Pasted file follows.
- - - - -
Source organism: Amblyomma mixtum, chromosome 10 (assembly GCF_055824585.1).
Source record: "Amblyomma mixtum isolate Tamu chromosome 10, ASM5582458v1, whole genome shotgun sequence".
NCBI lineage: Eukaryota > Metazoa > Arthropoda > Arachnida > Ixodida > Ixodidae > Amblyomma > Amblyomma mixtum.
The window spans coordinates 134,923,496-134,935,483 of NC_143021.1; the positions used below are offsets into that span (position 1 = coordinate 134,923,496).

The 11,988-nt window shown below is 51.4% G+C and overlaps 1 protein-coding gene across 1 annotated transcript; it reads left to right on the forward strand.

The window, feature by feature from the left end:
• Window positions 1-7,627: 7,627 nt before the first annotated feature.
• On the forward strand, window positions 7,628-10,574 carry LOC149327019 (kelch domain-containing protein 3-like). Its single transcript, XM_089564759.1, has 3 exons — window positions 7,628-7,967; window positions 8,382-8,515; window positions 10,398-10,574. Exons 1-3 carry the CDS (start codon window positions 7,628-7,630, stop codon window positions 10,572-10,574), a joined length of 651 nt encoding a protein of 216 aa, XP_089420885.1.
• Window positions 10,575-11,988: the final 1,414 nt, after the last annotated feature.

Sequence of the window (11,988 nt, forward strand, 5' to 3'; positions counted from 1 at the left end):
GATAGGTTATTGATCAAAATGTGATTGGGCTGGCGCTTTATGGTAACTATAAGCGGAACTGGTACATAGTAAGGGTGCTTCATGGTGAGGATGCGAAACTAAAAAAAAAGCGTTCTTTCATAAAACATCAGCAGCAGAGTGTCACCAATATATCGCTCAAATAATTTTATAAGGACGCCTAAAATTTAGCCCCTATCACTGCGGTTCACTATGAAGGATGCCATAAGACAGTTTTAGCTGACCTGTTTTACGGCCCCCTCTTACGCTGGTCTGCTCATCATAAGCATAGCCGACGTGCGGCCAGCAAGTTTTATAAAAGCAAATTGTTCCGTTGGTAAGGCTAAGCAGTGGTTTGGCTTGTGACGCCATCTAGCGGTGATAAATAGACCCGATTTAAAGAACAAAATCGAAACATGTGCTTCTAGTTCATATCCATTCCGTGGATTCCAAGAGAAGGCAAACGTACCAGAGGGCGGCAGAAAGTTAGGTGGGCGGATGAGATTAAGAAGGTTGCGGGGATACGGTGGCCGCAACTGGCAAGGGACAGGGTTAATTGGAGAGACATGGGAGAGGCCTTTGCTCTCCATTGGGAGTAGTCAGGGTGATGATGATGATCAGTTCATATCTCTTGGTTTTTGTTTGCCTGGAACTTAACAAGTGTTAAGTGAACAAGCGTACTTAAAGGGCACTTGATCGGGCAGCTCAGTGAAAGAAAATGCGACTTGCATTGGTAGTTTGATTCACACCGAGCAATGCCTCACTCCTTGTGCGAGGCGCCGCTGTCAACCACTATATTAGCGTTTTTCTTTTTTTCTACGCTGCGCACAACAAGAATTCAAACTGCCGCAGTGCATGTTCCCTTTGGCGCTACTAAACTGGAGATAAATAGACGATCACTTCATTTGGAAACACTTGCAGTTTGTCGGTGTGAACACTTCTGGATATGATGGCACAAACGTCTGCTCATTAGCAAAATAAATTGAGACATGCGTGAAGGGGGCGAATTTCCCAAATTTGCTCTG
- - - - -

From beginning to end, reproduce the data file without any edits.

Source organism: Amblyomma mixtum, chromosome 10 (assembly GCF_055824585.1).
Source record: "Amblyomma mixtum isolate Tamu chromosome 10, ASM5582458v1, whole genome shotgun sequence".
NCBI lineage: Eukaryota > Metazoa > Arthropoda > Arachnida > Ixodida > Ixodidae > Amblyomma > Amblyomma mixtum.
The window spans coordinates 134,923,496-134,935,483 of NC_143021.1; the positions used below are offsets into that span (position 1 = coordinate 134,923,496).

The 11,988-nt window shown below is 51.4% G+C and overlaps 1 protein-coding gene across 1 annotated transcript; it reads left to right on the forward strand.

The window, feature by feature from the left end:
• Window positions 1-7,627: 7,627 nt before the first annotated feature.
• On the forward strand, window positions 7,628-10,574 carry LOC149327019 (kelch domain-containing protein 3-like). Its single transcript, XM_089564759.1, has 3 exons — window positions 7,628-7,967; window positions 8,382-8,515; window positions 10,398-10,574. Exons 1-3 carry the CDS (start codon window positions 7,628-7,630, stop codon window positions 10,572-10,574), a joined length of 651 nt encoding a protein of 216 aa, XP_089420885.1.
• Window positions 10,575-11,988: the final 1,414 nt, after the last annotated feature.

Sequence of the window (11,988 nt, forward strand, 5' to 3'; positions counted from 1 at the left end):
GATAGGTTATTGATCAAAATGTGATTGGGCTGGCGCTTTATGGTAACTATAAGCGGAACTGGTACATAGTAAGGGTGCTTCATGGTGAGGATGCGAAACTAAAAAAAAAGCGTTCTTTCATAAAACATCAGCAGCAGAGTGTCACCAATATATCGCTCAAATAATTTTATAAGGACGCCTAAAATTTAGCCCCTATCACTGCGGTTCACTATGAAGGATGCCATAAGACAGTTTTAGCTGACCTGTTTTACGGCCCCCTCTTACGCTGGTCTGCTCATCATAAGCATAGCCGACGTGCGGCCAGCAAGTTTTATAAAAGCAAATTGTTCCGTTGGTAAGGCTAAGCAGTGGTTTGGCTTGTGACGCCATCTAGCGGTGATAAATAGACCCGATTTAAAGAACAAAATCGAAACATGTGCTTCTAGTTCATATCCATTCCGTGGATTCCAAGAGAAGGCAAACGTACCAGAGGGCGGCAGAAAGTTAGGTGGGCGGATGAGATTAAGAAGGTTGCGGGGATACGGTGGCCGCAACTGGCAAGGGACAGGGTTAATTGGAGAGACATGGGAGAGGCCTTTGCTCTCCATTGGGAGTAGTCAGGGTGATGATGATGATCAGTTCATATCTCTTGGTTTTTGTTTGCCTGGAACTTAACAAGTGTTAAGTGAACAAGCGTACTTAAAGGGCACTTGATCGGGCAGCTCAGTGAAAGAAAATGCGACTTGCATTGGTAGTTTGATTCACACCGAGCAATGCCTCACTCCTTGTGCGAGGCGCCGCTGTCAACCACTATATTAGCGTTTTTCTTTTTTTCTACGCTGCGCACAACAAGAATTCAAACTGCCGCAGTGCATGTTCCCTTTGGCGCTACTAAACTGGAGATAAATAGACGATCACTTCATTTGGAAACACTTGCAGTTTGTCGGTGTGAACACTTCTGGATATGATGGCACAAACGTCTGCTCATTAGCAAAATAAATTGAGACATGCGTGAAGGGGGCGAATTTCCCAAATTTGCTCTG